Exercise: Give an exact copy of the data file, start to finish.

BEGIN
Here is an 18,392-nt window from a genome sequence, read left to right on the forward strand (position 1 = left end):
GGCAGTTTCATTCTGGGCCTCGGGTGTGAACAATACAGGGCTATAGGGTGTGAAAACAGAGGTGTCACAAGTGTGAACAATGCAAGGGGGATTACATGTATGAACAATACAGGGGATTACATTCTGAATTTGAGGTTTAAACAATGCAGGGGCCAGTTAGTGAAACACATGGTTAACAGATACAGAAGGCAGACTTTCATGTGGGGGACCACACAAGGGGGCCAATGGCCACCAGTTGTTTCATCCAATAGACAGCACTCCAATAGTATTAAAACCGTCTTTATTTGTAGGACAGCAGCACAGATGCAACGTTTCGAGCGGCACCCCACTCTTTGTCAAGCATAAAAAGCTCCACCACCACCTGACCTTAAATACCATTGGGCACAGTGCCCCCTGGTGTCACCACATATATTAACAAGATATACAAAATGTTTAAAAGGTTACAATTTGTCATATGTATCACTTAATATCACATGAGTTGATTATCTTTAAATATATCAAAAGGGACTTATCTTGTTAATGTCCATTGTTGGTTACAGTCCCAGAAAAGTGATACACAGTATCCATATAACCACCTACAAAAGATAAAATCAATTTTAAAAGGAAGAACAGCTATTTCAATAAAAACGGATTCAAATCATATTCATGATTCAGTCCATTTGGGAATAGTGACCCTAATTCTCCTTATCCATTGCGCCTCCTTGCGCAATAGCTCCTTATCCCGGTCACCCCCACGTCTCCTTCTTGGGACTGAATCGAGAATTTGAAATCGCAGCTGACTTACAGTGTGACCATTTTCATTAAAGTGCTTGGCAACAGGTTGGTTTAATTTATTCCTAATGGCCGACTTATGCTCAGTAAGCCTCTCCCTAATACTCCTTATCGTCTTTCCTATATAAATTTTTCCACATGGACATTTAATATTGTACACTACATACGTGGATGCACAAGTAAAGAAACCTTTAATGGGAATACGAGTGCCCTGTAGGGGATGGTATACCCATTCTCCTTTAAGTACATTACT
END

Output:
Here is an 18,392-nt window from a genome sequence, read left to right on the forward strand (position 1 = left end):
GGCAGTTTCATTCTGGGCCTCGGGTGTGAACAATACAGGGCTATAGGGTGTGAAAACAGAGGTGTCACAAGTGTGAACAATGCAAGGGGGATTACATGTATGAACAATACAGGGGATTACATTCTGAATTTGAGGTTTAAACAATGCAGGGGCCAGTTAGTGAAACACATGGTTAACAGATACAGAAGGCAGACTTTCATGTGGGGGACCACACAAGGGGGCCAATGGCCACCAGTTGTTTCATCCAATAGACAGCACTCCAATAGTATTAAAACCGTCTTTATTTGTAGGACAGCAGCACAGATGCAACGTTTCGAGCGGCACCCCACTCTTTGTCAAGCATAAAAAGCTCCACCACCACCTGACCTTAAATACCATTGGGCACAGTGCCCCCTGGTGTCACCACATATATTAACAAGATATACAAAATGTTTAAAAGGTTACAATTTGTCATATGTATCACTTAATATCACATGAGTTGATTATCTTTAAATATATCAAAAGGGACTTATCTTGTTAATGTCCATTGTTGGTTACAGTCCCAGAAAAGTGATACACAGTATCCATATAACCACCTACAAAAGATAAAATCAATTTTAAAAGGAAGAACAGCTATTTCAATAAAAACGGATTCAAATCATATTCATGATTCAGTCCATTTGGGAATAGTGACCCTAATTCTCCTTATCCATTGCGCCTCCTTGCGCAATAGCTCCTTATCCCGGTCACCCCCACGTCTCCTTCTTGGGACTGAATCGAGAATTTGAAATCGCAGCTGACTTACAGTGTGACCATTTTCATTAAAGTGCTTGGCAACAGGTTGGTTTAATTTATTCCTAATGGCCGACTTATGCTCAGTAAGCCTCTCCCTAATACTCCTTATCGTCTTTCCTATATAAATTTTTCCACATGGACATTTAATATTGTACACTACATACGTGGATGCACAAGTAAAGAAACCTTTAATGGGAATACGAGTGCCCTGTAGGGGATGGTATACCCATTCTCCTTTAAGTACATTACT